OGRA began offering education and training in 1901. They currently run a successful Municipal Infrastructure Training Program, T.J. Mahony and C.S. Anderson Road Schools and Water and Wastewater Operators Training, and courses including heavy equipment operator training, trenchless technology, leadership, supervision and contract administration. The association also offers seminars throughout the year, and all education is geared to professional development workers in the transportation and public works sectors, including management training.

Up and coming…
The OGRA is going to be working on some specific initiatives in the rest of this year, including the managed fair use of road side pesticides. Luckily for the association, they are “well-established and well-respected” Tiernay beams. This means that the OGRA can leverage their reputation to move forward on issues and consult with governments on key problems facing municipalities with regards to roads. “We don’t tend to get surprised very often – we usually get a head’s up when something’s going to be done at the government level” Tiernay explains. Having the government’s ear will certainly be of use this year and in the future, as Canada’s infrastructure continues to grow.

For more information on the OGRA visit

The mandate of the Ontario Good Roads Association is to represent the infrastructure interests of municipalities through advocacy, consultation, training and the delivery of identified services.

This mandate translates into five main business objectives:
• To advocate for sustainable funding for municipal infrastructure.
• To advocate the collective interests of our members through policy analysis, legislative review and consultation.
• To provide affordable and accessible education and training services.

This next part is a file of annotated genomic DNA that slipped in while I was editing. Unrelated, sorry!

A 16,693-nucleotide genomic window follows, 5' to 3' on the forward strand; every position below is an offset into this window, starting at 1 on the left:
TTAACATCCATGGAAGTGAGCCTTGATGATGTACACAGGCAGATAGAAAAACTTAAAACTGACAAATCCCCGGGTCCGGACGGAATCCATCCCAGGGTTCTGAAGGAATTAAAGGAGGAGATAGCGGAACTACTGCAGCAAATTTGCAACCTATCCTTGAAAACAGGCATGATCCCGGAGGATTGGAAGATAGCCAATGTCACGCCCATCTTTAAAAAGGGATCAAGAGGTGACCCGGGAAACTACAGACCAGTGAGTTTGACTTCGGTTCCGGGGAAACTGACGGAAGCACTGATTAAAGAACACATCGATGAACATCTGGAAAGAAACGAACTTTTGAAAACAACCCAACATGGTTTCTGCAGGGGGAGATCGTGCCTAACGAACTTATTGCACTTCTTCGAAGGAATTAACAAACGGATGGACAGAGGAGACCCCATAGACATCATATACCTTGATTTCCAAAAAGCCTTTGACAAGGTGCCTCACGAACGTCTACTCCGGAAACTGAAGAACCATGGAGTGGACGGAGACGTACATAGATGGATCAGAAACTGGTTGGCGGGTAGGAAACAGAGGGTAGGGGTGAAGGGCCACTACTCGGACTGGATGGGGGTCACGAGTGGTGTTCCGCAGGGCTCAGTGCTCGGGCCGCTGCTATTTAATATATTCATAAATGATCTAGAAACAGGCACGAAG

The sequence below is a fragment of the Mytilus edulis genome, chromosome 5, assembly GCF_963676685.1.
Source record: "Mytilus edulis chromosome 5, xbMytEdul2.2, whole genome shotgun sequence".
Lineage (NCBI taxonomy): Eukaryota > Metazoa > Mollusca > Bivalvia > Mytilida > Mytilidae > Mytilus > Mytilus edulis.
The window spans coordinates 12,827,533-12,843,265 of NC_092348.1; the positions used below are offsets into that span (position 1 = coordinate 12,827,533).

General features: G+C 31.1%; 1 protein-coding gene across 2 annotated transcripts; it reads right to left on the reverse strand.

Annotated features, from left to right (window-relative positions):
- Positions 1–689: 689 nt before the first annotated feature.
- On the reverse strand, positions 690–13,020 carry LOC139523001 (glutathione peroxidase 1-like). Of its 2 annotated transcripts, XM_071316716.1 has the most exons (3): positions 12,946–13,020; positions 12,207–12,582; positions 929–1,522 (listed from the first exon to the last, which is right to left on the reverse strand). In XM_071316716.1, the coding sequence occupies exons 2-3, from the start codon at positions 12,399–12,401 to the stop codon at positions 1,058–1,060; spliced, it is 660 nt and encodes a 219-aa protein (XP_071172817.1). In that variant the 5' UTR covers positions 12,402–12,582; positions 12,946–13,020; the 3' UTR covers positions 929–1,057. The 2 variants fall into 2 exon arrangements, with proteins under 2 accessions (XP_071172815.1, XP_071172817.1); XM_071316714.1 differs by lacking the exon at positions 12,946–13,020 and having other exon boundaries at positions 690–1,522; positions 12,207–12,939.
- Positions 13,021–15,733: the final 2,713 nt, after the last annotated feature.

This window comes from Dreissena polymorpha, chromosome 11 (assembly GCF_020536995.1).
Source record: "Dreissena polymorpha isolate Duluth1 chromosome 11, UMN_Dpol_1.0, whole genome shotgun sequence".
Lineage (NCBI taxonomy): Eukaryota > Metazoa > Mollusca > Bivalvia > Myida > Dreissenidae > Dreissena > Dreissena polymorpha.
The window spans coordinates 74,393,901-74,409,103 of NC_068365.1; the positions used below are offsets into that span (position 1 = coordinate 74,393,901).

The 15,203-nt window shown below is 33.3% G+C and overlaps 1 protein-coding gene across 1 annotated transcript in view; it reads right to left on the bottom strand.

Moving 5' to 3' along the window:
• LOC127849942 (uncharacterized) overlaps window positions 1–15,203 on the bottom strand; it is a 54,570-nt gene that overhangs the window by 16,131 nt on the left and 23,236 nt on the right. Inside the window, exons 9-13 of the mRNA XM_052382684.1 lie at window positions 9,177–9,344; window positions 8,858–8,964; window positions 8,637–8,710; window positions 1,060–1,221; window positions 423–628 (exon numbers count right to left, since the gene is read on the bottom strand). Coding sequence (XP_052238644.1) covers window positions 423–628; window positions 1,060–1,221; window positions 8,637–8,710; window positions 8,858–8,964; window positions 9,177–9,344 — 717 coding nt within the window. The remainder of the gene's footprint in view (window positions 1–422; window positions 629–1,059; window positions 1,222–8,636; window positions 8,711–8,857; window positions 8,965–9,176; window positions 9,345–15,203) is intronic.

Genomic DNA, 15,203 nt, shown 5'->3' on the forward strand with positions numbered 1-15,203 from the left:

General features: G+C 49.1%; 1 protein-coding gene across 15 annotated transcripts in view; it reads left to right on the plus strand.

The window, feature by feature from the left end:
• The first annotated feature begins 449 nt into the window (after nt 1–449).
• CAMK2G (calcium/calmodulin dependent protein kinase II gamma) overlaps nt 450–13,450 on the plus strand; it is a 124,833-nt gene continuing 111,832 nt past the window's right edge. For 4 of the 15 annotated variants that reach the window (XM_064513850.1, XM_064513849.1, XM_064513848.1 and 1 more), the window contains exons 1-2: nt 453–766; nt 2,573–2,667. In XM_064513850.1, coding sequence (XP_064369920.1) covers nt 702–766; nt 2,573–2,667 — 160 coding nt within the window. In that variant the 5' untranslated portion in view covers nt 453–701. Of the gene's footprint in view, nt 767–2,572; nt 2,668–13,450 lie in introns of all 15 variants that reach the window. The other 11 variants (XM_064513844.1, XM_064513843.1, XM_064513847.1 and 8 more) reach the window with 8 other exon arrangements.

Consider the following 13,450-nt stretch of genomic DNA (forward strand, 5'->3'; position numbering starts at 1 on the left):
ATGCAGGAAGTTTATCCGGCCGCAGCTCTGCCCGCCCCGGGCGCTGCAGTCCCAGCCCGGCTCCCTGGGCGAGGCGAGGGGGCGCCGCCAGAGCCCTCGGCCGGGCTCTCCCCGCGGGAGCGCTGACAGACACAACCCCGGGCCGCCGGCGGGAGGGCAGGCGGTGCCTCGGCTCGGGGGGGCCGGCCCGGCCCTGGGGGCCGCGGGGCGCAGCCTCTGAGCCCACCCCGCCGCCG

• To promote leadership with regard to infrastructure asset management.
• To develop plans, programs and partnerships for the delivery of services that meet the needs of our members.

History of the OGRA
OGRA has come a long way from its early days a century ago, when the “Good Roads Train” made its way across Eastern Ontario, pulling into stations with all the latest equipment for road building, and information for local farmers. In the span of a century, roads and road building in Ontario have changed more than in all of road-building history.

In 1894, the year OGRA was founded, the horse and wagon still reigned supreme, as they had since Roman times. However, Ontario roads were in a sorry state of disrepair compared to those built by Caesar’s legions. Cyclists and “wheelman’s” associations were the first to
lobby for better roads.

Ontario farmers depended on the railways to transport cattle, dairy products, and other produce to city markets. Even delegates to the founding meeting of the Ontario Good Roads Association were forced to use rail transport to get to and from their meetings. It was because of the vision and conviction of a few dedicated individuals that road reform took place. And the founders of the Ontario Good Roads Association laid the groundwork for a modern province-wide road and highway network.